The next paragraph seems a bit like a non sequitur, at least at first.  Jesus goes from telling us not to worry, to selling our possessions and giving alms, to reminding us that if we want to know where our heart really is, just look at where our treasure is – to telling us to be awake, to be ready.  When we hear this sort of language, especially when it’s connected to the metaphor of the wedding banquet, we expect to hear something about the “second coming.”  We expect the usual apocalyptic advice to stay awake and be ready, because when the Son of God returns, he’ll the taking names and kicking butt.  But, wow, Jesus does not go where I’m expecting him to go.

“Be dressed for action and have your lamps lit; be like those who are waiting for their master to return from the wedding banquet, so that they may open the door for him as soon as he comes and knocks.”  So far, this is language we are used to hearing about the “return of the Son of Man.”  Just as the slaves don’t know when the master will return from a wedding banquet – it might well be in the middle of the night – we don’t know when Jesus is going to return.  So we slaves need to be dressed for action, ready for Jesus’ return.  Because when Jesus does return, there’ll be work to do, right?

Except that’s not what happens.  The master returns and he makes the servants recline, as at a formal banquet, girds himself, and serves them a meal.  “In that time, men wore long, loose, flowing garments.  In order to work, they had to gird their robes about their waists to permit freedom of movement.”[2]  So imagine being someone listening to Jesus.  Whatever your class, you would have understood the image:  Servants and slaves waiting on the return of their master.  You would have imagined them, with their robes cinched up around their waist, ready to spring into action when their master called.  You would have imagined them waiting for their master to return from a wedding banquet at who know what hour, keeping their lamps filled with oil and burning, so that they can see well enough to respond instantly should their master return in the middle of the night.   Only by living in such readiness will they be prepared to welcome him properly when he comes home and knocks at the door.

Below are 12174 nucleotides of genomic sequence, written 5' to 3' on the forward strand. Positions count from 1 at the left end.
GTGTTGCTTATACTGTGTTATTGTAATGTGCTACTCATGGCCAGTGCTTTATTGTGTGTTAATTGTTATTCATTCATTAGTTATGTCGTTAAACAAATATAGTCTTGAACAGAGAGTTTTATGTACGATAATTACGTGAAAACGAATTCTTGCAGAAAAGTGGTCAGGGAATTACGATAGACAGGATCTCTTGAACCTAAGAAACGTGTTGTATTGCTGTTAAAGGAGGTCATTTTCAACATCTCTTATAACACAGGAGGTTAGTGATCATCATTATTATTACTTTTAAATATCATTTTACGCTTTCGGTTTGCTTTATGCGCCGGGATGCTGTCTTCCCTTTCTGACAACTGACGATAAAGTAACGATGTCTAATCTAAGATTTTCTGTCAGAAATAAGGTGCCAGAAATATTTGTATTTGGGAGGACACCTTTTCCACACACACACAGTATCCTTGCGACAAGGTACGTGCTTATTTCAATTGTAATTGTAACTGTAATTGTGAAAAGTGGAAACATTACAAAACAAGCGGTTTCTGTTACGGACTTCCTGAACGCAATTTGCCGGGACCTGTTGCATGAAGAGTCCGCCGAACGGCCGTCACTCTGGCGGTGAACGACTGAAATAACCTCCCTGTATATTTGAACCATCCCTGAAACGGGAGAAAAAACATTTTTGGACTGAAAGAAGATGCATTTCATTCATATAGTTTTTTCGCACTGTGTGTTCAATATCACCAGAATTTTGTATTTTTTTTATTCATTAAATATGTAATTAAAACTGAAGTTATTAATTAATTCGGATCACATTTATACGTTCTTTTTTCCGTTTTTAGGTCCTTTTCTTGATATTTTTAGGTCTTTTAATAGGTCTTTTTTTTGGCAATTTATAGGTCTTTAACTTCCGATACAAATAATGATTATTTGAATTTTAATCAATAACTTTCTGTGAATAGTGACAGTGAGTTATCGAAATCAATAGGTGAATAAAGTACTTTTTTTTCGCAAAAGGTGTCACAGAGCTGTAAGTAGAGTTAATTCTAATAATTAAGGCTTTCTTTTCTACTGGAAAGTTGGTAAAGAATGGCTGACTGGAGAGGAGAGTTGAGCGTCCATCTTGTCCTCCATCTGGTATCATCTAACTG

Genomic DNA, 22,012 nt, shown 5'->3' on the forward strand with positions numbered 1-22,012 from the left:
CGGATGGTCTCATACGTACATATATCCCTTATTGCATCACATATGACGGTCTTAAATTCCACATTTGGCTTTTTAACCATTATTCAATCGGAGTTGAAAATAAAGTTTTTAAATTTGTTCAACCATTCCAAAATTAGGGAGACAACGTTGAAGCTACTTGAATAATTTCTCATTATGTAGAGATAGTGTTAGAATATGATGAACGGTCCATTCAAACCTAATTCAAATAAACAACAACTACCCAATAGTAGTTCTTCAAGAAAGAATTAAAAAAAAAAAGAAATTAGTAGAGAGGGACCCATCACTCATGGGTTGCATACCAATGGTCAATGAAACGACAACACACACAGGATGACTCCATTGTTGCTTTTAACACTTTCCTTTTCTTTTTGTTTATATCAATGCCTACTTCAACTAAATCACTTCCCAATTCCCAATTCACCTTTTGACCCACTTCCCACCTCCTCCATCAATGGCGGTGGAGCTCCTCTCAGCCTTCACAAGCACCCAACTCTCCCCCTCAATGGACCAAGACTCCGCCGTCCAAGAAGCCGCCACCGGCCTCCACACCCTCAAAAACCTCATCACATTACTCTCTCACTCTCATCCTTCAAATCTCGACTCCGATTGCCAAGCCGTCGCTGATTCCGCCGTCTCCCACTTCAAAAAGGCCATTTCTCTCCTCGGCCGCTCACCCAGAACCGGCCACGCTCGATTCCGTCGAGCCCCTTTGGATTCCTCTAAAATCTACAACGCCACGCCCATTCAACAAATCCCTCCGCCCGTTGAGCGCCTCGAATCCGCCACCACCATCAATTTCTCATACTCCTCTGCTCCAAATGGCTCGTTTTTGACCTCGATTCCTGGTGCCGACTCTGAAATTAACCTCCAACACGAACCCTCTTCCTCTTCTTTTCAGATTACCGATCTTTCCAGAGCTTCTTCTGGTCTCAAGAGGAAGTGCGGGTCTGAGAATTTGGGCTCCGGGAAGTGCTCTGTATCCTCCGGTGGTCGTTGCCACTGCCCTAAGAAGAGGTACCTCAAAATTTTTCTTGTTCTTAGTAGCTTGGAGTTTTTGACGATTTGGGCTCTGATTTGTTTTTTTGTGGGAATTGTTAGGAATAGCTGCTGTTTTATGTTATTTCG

And when he does return, he tells them – his attentive slaves – to recline at the table.  And he cinches up his robes and serves them.  No master acts like this.  So, when the Son of God returns …

Except, Jesus doesn’t say anything about some future apocalypse.  Jesus is talking about where we have our faith here and now.  “Make purses for yourselves that do not wear out, an unfailing treasure in heaven.”

Be dressed for action today.  Be ready at any moment to receive blessing, to receive grace, to be welcomed to the table.  Jesus is overturning the whole edifice of social stratification and ranking.

St. Augustine’s life did not begin in a very saintly manner.  As one writer put it, he gave “himself over to whatever pleasures presented themselves.”[3]  His mother prayed for him, at least as the legend goes, that he would give his life to the service of Christ, but Augustine persisted in his more carnal passions.  That is, until one day when he sat with a friend on a bench weeping over the state of his life.  It was at this moment that he heard a child – a boy or a girl, he says he does not know which it was – singing a song.  The sound was coming from a neighboring house.  The child was chanting over and over:  “Pick it up, read it; pick it up; read it.”  This is a translation of how Augustine described what happened next:

“Immediately I ceased weeping and began most earnestly to think whether it was usual for children in some kind of game to sing such a song, but I could not remember ever having heard the like.  So, damming the torrent of my tears, I got to my feet, for I could not but think that this was a divine command to open the Bible and read the first passage I should light upon.

“So I quickly returned to the bench where Alypius was sitting, for their [sic] I had put down the apostles [sic] book.  I snatched it up, opened it, and in silence read the paragraph on which my eyes first fell:  ‘Not in rioting and drunkenness, not in chambering and wantonness, not in strife and envying, but put on the Lord Jesus Christ, and make no provision for the flesh to fulfill the lust thereof.’  I wanted to read no further, nor did I need to.   For instantly, as the sentence ended, there was infused in my heart something like the light of full certainty and all the gloom of doubt vanished away.”[4]